Gobhi Gosht is a beef and cauliflower curry which I usually make quite hot. Gosht is an Urdu word for 'meat' or 'flesh' and in Pakistan this would quite likely be made with beef. The Indian version of this would be mutton (usually goat mutton rather than lamb). This is very much a dish of Northern Indian, Pakistan and Bangladesh and is usually quite dry but very rich.
There are of many variants of this for instance using potato instead of (or even as well as) cauliflower, and this itself is a variant on the basic bhuna gosht.
Notes on Ingredients
Beef. Use a solid meaty cut like chuck, skirt or rump.
Chilli. In this quantity I use 1 green scotch bonnet, and this gives it quite a kick. You can of course use more or less to suite. You can make it milder by using milder chillis or, if you are using scotch bonnet, then by removing the seeds.
Tomatoes. Use fresh plum tomatoes, peeled and chopped or tinned tomatoes are fine.
Oil. I use mustard oil for this dish. You can use ghee or ordinary vegetable oil.
Cut the meat into quite big chunks - about 1inch (2.5cm).
Peel the garlic and ginger.
Mince the garlic and ginger together to form a paste.
Stir this paste in with the meat.
Cut the cauliflower into florets.
Peel and coarsely chop the onion.
Chop up the chilli,
Heat a dry frying pan.
Throw in the coriander, peppercorns, cinnamon, poppy seeds and cloves.
Roast these spices for a minute or so then grind them.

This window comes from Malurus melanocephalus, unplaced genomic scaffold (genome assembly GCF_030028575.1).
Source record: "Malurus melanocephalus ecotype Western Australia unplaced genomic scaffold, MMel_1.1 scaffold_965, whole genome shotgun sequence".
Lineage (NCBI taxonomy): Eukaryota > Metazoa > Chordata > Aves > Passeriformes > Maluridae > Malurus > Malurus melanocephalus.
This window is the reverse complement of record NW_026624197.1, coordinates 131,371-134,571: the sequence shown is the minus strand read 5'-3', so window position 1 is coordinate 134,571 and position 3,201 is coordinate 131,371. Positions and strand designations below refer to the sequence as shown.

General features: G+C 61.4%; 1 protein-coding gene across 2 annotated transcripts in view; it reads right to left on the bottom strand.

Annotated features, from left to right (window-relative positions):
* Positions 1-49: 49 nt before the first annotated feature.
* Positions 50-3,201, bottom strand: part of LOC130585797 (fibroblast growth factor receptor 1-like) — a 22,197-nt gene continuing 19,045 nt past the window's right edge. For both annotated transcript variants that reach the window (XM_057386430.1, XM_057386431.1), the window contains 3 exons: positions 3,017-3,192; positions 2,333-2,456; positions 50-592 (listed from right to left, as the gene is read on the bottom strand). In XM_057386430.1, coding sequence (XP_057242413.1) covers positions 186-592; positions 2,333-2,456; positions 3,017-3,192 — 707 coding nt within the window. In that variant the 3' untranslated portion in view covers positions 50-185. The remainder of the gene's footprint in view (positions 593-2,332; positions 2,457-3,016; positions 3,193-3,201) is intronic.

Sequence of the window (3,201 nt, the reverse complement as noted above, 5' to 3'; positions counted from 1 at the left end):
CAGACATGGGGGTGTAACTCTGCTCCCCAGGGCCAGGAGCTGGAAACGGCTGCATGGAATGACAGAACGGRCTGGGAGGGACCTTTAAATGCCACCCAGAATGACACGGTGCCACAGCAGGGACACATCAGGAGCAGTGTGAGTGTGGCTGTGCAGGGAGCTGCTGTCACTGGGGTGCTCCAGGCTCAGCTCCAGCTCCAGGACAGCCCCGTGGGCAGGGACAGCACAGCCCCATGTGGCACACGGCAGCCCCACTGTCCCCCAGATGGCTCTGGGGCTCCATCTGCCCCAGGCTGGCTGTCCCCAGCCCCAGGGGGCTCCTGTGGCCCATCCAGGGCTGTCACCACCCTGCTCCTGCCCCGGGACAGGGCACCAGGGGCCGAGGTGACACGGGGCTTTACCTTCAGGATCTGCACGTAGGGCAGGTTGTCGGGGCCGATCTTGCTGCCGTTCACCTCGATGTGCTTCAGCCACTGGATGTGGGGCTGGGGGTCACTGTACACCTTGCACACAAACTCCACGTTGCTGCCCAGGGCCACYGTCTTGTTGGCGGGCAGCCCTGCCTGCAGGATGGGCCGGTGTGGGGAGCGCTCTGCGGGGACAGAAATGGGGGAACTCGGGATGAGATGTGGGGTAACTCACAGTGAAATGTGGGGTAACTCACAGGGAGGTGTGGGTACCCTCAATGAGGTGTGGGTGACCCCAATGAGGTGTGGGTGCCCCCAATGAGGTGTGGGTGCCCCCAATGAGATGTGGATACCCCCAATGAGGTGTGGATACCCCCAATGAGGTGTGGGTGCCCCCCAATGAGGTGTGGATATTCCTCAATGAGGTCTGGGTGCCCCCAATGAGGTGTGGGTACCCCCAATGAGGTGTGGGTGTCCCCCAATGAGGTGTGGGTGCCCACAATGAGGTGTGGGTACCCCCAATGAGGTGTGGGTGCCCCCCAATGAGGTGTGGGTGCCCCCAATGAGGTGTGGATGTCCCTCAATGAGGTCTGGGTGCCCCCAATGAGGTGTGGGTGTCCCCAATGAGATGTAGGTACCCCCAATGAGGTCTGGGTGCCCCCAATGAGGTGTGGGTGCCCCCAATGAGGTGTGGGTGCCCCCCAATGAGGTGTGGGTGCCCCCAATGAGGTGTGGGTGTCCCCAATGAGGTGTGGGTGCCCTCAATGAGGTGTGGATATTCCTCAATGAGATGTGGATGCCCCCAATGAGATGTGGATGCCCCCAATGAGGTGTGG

Heat the oil in a heavy bottomed saucepan.
Fry the onions and chillis for a few minutes until the onions are soft.
Put in the ground spices and the desiccated coconut, stir in and fry for another minute or so.
Put in the meat with the garlic and ginger.
Brown the meat on all sides.
Add the cauliflower and tomatoes then turn down the heat.
Cover with water, put on a lid and simmer for about an hour stirring occasionally.
Stir in a handful of coriander leaves and pour into a serving dish.
Notes on Method
You can chop the meat and/or the onions finer if that is what you like - I like my gobhi gosht to be a nice chunky stew type dish but its up to you.
As an option you can grind the coconut along with the other spices.
The sauce should be quite thick and rich so if the sauce looks a bit thin the remove the lid and let some of the water evaporate towards the end of cooking
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